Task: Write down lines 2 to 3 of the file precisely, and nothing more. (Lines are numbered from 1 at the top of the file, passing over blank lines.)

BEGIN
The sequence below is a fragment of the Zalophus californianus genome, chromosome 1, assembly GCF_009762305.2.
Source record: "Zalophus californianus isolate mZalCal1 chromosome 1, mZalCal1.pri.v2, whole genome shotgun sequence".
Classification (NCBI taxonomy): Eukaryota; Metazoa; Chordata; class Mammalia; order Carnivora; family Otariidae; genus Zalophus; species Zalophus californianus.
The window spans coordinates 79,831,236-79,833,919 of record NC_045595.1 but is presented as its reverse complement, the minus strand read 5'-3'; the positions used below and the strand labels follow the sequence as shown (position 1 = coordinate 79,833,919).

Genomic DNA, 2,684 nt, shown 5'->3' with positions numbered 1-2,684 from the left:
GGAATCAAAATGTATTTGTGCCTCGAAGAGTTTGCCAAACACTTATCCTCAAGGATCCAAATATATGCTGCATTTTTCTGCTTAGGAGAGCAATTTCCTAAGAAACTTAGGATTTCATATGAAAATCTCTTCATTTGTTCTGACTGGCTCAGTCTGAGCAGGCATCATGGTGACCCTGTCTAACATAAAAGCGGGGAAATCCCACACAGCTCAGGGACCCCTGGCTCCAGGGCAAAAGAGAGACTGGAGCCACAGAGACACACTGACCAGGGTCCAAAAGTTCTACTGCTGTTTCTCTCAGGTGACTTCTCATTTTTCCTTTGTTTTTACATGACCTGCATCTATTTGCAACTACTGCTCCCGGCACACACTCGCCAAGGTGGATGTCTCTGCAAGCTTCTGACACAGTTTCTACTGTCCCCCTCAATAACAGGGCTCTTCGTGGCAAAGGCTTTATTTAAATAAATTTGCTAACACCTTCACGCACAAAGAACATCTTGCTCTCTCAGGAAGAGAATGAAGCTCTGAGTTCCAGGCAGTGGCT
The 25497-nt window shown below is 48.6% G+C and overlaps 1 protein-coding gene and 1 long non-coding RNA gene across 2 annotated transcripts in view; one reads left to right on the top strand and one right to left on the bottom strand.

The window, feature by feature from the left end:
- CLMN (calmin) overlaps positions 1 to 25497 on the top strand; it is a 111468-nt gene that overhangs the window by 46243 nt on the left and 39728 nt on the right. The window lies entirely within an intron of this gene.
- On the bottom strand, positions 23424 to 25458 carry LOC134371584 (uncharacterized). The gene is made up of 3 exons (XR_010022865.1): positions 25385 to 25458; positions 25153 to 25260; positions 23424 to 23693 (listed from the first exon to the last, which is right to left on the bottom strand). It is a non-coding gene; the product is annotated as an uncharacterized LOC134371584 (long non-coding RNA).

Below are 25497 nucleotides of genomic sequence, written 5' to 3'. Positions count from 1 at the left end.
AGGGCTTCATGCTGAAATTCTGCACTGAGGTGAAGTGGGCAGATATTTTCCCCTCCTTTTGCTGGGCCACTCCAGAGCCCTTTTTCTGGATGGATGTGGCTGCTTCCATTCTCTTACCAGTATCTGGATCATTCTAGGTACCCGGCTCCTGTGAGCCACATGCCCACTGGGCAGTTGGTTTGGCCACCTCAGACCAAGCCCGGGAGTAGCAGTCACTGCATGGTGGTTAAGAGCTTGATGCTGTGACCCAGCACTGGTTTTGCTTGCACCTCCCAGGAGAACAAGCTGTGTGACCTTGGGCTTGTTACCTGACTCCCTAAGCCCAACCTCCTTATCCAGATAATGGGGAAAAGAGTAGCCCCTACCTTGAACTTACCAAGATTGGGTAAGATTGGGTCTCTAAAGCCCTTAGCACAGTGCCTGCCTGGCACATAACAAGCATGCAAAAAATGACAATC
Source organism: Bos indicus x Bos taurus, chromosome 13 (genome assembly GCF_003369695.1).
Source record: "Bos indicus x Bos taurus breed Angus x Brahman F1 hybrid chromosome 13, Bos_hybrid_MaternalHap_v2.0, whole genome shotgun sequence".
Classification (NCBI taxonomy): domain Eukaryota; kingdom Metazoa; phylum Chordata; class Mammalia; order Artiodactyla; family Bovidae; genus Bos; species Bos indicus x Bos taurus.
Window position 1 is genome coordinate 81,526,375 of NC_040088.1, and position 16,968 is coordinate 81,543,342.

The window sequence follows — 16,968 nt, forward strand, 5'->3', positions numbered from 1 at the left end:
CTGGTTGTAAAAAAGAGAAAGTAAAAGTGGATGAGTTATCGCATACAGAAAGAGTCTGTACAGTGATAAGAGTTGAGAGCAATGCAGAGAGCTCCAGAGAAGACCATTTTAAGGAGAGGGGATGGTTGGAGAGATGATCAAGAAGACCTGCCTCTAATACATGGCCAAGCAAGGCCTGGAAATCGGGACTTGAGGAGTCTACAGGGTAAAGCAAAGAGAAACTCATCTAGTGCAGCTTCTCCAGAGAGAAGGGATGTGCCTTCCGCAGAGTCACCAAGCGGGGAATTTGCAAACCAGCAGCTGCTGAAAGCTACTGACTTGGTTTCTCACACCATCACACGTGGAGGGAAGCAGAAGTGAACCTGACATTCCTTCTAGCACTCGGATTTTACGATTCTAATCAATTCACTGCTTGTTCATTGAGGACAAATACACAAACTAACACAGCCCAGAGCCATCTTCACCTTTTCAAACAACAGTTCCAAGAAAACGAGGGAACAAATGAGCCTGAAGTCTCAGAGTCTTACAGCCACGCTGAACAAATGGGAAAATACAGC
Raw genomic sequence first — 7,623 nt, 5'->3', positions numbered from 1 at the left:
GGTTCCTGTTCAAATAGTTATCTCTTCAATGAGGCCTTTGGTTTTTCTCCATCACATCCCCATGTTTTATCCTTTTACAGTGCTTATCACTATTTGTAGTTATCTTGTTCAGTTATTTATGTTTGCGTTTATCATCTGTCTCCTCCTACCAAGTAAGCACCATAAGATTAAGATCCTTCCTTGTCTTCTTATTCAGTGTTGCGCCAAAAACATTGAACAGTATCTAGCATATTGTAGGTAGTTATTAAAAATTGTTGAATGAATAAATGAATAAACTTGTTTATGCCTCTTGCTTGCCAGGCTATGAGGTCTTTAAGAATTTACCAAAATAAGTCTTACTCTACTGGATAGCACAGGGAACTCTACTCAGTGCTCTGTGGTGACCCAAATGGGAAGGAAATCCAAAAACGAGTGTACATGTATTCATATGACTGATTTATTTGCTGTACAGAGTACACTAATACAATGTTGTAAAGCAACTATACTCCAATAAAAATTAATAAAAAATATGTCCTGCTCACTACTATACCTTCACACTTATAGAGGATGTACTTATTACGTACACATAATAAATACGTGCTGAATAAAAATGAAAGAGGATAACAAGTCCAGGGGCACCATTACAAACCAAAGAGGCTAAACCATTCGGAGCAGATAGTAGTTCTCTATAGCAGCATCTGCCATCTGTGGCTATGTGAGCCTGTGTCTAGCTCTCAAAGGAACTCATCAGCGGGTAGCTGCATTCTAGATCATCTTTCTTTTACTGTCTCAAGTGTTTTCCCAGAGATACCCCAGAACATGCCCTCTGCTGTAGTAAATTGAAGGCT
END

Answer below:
Source record: "Zalophus californianus isolate mZalCal1 chromosome 1, mZalCal1.pri.v2, whole genome shotgun sequence".
Classification (NCBI taxonomy): Eukaryota; Metazoa; Chordata; class Mammalia; order Carnivora; family Otariidae; genus Zalophus; species Zalophus californianus.